House Republicans on Monday blasted their Democratic counterparts as willing to betray their own governor by passing an “unsustainable” and “bloated” budget that goes well beyond what Governor Josh Shapiro was ready to spend.
“House Democrats today completely broke with their governor, Josh Shapiro, by gutting his budget and replacing it with a bloated spending plan that reflects their unilateral priorities,” House Republican Leader Bryan Cutler (R-Lancaster) said.
“While Gov. Shapiro’s budget was bad enough, Democrats today have increased spending and raised taxes, bloated state government, and rammed through a massive and unsustainable spending plan with only six hours for lawmakers and the public to read it,” Cutler added. “This is not only gross mismanagement and a lack of transparency by House Democrats, but it is the kind of sneak attack politics that the public abhors.”
Presented with those accusations, Gov. Shapiro’s office gave a somewhat oblique response.
“Governor Shapiro commends the new House Democratic majority for taking this important step forward and adding to our shared priorities as we work to pass a commonsense budget,” said Shapiro press secretary Manuel Bonder. “Now, as this process moves on to the Senate, we look forward to continuing to work with Republicans and Democrats alike to bring people together and deliver a budget that addresses the most pressing issues facing our Commonwealth.”
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The GOP press release alleges House Democrats, who enjoy the majority for the first time since the 2010 session, tacked on another $1.08 billion to $45.9 billion budget introduced by Gov. Shapiro.
They also say that if the House Democrats’ budget were to pass, it would be “a $5.7 billion increase” over the current fiscal year, an increase of fourteen percent.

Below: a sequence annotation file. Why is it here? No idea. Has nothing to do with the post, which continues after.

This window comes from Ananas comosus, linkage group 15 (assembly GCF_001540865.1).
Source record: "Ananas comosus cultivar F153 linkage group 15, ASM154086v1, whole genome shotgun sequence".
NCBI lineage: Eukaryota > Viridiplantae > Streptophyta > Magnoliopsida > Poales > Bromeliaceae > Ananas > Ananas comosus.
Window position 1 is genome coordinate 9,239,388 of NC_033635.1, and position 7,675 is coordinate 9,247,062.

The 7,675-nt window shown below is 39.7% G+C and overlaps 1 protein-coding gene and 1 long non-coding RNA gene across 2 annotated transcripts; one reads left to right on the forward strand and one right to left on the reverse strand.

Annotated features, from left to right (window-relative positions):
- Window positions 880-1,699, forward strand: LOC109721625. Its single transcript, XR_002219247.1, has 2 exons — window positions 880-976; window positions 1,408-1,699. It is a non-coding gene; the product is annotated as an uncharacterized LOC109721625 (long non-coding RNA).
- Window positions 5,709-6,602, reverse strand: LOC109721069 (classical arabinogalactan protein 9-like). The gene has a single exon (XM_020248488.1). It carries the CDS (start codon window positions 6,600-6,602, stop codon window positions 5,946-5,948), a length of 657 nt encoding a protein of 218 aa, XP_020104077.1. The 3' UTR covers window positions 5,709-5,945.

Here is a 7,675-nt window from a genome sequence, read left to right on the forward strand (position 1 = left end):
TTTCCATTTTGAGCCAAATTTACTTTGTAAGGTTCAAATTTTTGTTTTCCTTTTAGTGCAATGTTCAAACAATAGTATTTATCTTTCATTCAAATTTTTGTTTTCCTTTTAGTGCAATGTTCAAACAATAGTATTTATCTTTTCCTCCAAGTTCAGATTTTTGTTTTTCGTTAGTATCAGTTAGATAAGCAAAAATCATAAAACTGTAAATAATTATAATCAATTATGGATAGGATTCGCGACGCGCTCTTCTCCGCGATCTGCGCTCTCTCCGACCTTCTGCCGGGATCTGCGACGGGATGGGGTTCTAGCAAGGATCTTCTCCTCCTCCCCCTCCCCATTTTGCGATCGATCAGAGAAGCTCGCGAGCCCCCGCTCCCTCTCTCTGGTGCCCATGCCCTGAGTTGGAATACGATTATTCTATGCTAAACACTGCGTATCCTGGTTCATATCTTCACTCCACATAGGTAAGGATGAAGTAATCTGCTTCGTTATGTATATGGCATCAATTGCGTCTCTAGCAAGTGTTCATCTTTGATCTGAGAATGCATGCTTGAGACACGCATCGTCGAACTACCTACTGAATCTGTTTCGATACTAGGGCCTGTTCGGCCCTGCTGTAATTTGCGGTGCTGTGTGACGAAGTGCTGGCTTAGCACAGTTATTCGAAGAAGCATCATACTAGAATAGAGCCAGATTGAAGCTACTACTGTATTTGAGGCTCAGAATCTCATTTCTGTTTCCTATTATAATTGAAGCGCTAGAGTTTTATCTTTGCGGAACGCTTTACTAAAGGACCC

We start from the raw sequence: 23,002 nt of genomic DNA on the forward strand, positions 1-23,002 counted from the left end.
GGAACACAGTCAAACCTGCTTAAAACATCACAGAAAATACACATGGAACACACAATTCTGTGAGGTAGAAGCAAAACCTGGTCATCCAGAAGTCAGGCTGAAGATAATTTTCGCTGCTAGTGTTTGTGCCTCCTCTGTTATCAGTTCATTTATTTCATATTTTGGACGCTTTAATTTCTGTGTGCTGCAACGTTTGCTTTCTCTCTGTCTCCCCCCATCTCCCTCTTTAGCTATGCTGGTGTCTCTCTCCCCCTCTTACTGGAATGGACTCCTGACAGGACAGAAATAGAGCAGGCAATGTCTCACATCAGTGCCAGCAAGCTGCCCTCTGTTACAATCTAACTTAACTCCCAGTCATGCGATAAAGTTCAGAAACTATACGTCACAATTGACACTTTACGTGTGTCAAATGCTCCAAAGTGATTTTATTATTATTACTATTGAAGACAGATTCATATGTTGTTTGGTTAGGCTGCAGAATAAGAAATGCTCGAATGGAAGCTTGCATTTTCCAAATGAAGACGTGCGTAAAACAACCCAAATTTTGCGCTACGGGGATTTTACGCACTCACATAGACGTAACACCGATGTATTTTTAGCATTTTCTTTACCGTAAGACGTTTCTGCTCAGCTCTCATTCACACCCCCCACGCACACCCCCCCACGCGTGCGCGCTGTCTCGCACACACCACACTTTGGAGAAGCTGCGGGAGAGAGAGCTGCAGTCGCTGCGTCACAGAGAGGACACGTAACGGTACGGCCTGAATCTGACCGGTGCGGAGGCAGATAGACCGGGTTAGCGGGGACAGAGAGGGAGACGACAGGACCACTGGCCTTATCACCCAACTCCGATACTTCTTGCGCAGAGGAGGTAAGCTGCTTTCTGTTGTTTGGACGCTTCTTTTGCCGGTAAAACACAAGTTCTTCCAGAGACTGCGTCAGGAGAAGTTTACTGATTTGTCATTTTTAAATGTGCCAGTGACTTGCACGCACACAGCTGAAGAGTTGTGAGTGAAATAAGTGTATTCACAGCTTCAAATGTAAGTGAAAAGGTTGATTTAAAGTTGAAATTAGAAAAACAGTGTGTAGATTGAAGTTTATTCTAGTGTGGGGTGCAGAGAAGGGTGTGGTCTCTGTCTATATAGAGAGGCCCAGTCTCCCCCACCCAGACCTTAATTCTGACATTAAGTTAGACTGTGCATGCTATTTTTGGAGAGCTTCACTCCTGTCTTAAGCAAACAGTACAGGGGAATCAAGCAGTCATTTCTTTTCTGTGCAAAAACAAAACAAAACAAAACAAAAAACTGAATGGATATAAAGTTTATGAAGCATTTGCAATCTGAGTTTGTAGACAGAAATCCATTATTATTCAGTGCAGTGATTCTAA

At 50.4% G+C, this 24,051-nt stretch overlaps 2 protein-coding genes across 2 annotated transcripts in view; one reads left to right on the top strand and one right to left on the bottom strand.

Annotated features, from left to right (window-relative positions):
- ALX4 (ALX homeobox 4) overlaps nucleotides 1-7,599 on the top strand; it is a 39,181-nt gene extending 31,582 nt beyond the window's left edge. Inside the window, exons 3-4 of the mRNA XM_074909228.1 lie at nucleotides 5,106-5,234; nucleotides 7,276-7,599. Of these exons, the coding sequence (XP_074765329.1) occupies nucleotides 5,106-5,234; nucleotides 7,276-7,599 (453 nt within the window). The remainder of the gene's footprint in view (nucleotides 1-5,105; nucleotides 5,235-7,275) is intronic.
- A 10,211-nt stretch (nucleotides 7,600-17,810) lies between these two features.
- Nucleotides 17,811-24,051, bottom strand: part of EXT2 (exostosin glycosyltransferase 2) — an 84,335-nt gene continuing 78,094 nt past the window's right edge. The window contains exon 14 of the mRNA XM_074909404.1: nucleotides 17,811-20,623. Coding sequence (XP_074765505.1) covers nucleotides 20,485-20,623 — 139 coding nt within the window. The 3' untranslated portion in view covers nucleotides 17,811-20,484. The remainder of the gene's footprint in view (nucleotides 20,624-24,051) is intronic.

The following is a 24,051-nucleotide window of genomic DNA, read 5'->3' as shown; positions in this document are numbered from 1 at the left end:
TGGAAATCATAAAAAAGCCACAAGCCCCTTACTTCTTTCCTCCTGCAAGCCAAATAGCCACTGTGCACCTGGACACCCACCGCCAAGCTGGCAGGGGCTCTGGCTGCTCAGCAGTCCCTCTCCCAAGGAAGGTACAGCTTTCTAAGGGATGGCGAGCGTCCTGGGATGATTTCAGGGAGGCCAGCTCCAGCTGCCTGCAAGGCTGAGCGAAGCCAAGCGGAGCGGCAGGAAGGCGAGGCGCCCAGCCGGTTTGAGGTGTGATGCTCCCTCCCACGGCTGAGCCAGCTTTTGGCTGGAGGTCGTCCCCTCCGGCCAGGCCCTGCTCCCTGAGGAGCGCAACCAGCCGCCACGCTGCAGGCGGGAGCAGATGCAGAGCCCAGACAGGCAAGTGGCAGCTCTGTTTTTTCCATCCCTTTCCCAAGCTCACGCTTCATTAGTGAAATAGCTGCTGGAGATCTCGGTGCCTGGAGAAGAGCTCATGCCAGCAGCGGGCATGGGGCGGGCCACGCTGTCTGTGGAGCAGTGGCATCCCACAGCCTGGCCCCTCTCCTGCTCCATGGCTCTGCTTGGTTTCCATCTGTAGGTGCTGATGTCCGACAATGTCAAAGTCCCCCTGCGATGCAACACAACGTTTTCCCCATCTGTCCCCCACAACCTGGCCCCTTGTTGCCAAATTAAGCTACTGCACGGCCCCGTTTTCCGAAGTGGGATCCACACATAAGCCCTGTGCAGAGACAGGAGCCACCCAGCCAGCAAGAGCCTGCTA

To put that proposed spending increase in perspective, the legislature would need to approve a more than 30 percent increase in the personal income tax to cover House Democrats’ proposed new spending.
Just as the budget battle began to unfold Monday afternoon, the Associated Press published a story saying the budget would be one of the first serious tests of “whether Gov. Josh Shapiro can manage a politically divided Legislature in his freshman year.”
“It could also set the tone for how the Democratic governor will advance his agenda while balancing the demands of an entrenched Senate Republican majority with those of a one-vote House Democratic majority that took power just this year,” the story noted.
By state law, the budget must be finalized by June 30.
A request to the House Democratic caucus was not returned or was not successful.
Republicans have controlled the state senate since 1994 and currently hold a 28–22 majority there, which means that any budget must come about through compromise among both parties’ leaders in the legislature. As in the federal system, all appropriations bills must begin in the House, but the Senate may offer amendments.
As governor, Shapiro must balance between doing his own party’s wishes in the House and keeping up good relations with the Senate, which is still in the process of approving his cabinet nominees.
Todd Shepherd is Broad + Liberty’s chief investigative reporter. Send him tips at email@example.com, or use his encrypted email at firstname.lastname@example.org. @shepherdreports